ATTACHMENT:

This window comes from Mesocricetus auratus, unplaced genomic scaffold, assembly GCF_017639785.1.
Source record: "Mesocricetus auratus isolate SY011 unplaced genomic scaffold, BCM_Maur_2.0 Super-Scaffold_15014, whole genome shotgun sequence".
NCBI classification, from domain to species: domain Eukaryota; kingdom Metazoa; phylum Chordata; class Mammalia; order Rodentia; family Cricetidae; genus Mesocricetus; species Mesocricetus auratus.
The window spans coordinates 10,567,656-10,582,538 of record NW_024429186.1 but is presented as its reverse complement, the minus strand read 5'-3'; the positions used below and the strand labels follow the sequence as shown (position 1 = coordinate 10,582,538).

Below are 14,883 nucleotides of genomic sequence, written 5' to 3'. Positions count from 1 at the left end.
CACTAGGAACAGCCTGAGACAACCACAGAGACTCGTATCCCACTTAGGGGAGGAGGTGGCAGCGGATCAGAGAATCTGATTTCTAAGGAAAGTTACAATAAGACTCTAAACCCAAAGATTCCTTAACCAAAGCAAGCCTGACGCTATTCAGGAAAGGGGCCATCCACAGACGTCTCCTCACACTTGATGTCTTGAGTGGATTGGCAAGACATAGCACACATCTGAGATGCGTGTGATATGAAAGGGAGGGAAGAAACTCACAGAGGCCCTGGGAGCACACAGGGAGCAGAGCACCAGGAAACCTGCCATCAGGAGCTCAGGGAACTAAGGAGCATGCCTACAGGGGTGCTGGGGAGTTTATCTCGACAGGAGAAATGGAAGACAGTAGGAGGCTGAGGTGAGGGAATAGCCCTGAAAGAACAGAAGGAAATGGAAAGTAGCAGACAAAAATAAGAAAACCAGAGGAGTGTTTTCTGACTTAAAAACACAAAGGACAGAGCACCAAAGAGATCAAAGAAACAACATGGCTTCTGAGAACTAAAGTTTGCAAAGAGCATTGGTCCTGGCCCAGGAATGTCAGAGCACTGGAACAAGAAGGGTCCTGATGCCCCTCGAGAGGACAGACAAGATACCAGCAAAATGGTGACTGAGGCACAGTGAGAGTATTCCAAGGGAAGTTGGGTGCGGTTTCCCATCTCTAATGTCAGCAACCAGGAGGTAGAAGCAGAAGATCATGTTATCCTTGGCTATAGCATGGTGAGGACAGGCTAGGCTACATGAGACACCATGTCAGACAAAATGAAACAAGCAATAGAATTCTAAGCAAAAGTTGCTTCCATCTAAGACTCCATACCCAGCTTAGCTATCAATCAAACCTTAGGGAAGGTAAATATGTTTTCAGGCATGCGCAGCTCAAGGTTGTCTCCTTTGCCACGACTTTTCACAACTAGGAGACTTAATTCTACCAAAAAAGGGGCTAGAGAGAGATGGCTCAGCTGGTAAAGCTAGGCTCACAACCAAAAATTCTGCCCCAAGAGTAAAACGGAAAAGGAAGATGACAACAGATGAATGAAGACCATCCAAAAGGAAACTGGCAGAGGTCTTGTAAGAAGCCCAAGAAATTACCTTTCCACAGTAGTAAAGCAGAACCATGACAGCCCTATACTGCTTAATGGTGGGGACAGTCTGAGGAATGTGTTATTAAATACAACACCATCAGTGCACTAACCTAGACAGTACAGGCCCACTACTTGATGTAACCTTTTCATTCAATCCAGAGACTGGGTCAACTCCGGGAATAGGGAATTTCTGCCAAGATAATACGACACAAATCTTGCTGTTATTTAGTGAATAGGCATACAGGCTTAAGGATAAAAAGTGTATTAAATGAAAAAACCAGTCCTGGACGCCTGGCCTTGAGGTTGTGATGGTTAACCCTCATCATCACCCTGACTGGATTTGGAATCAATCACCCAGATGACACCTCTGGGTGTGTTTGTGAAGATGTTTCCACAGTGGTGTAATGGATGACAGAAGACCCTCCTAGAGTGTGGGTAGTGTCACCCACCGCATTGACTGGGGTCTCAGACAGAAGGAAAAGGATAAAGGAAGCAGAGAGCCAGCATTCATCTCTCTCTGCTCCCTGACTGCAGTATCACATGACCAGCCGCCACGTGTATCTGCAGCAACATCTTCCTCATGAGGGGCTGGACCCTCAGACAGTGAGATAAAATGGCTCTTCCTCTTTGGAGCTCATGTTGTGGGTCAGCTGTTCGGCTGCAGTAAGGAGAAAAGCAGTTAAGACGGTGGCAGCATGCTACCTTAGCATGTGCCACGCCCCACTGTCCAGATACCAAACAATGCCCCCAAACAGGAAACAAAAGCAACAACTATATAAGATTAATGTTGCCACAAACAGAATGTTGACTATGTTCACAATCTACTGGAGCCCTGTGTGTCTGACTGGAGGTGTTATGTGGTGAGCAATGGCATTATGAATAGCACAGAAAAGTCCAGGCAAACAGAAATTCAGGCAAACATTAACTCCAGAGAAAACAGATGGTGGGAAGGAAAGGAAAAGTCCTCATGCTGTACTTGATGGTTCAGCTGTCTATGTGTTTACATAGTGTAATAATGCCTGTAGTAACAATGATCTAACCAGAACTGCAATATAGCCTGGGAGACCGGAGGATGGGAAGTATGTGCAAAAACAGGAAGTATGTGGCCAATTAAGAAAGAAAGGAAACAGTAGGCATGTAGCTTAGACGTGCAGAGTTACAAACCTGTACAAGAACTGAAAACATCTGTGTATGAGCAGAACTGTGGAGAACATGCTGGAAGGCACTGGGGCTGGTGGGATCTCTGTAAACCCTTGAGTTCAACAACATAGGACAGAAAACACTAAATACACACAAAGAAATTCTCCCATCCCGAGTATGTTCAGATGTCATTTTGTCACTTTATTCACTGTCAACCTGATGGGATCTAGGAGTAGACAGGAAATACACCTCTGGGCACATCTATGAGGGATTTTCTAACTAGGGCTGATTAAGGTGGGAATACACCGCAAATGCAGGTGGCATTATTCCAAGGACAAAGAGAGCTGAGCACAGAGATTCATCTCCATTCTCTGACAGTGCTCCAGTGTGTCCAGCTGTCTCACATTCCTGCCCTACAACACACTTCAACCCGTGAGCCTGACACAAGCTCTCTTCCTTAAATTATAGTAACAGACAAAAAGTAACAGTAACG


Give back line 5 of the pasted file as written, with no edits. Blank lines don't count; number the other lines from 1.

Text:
Below are 14,883 nucleotides of genomic sequence, written 5' to 3'. Positions count from 1 at the left end.